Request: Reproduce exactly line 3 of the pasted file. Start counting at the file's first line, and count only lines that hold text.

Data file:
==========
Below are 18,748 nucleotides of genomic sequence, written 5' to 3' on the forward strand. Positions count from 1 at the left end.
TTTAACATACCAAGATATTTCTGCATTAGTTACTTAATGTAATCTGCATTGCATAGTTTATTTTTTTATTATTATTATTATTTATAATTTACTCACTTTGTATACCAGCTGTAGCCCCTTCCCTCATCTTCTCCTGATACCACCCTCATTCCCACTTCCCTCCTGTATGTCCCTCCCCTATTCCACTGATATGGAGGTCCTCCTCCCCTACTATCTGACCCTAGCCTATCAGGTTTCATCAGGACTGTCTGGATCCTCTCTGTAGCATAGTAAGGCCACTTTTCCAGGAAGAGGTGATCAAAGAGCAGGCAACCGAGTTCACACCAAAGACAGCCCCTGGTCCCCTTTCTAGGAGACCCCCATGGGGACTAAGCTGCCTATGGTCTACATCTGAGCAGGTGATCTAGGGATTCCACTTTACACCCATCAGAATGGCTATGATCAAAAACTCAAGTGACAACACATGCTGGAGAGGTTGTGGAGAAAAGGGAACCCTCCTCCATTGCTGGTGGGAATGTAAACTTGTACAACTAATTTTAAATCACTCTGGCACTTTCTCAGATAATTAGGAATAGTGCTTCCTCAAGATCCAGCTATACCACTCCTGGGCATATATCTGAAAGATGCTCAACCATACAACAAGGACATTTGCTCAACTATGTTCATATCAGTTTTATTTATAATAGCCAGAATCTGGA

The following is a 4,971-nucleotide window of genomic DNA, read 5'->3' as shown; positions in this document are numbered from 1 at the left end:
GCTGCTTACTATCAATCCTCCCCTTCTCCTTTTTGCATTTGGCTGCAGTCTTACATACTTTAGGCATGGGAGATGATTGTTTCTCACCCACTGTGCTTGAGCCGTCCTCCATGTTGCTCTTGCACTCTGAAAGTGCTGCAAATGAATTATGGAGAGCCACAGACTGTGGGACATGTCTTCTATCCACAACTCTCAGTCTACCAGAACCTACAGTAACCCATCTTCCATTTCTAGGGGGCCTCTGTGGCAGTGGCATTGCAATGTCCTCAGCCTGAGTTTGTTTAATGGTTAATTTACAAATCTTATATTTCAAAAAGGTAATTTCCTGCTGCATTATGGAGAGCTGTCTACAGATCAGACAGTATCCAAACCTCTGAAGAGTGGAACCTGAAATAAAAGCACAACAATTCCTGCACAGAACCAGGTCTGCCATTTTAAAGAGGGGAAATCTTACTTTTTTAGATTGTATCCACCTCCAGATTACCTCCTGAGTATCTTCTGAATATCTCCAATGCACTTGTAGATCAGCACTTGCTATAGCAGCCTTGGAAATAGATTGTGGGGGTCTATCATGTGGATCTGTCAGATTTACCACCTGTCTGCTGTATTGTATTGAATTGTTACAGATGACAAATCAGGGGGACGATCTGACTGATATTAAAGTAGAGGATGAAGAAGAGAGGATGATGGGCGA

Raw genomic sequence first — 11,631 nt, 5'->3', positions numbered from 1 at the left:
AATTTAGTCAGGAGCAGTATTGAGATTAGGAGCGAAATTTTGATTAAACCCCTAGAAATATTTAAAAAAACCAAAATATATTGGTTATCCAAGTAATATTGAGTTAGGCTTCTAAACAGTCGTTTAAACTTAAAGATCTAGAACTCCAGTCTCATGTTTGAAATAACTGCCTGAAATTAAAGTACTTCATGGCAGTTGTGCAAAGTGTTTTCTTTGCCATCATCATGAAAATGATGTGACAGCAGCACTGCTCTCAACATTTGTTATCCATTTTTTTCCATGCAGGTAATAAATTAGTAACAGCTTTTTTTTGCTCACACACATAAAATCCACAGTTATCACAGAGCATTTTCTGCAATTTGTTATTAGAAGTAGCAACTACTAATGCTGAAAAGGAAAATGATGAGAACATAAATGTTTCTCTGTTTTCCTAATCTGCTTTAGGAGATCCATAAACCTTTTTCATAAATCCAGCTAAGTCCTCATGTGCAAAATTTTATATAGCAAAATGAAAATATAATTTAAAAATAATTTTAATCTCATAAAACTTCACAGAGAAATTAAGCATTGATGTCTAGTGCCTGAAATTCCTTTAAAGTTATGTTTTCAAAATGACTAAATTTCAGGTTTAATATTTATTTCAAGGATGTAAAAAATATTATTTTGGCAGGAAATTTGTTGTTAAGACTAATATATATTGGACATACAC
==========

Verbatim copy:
The following is a 4,971-nucleotide window of genomic DNA, read 5'->3' as shown; positions in this document are numbered from 1 at the left end: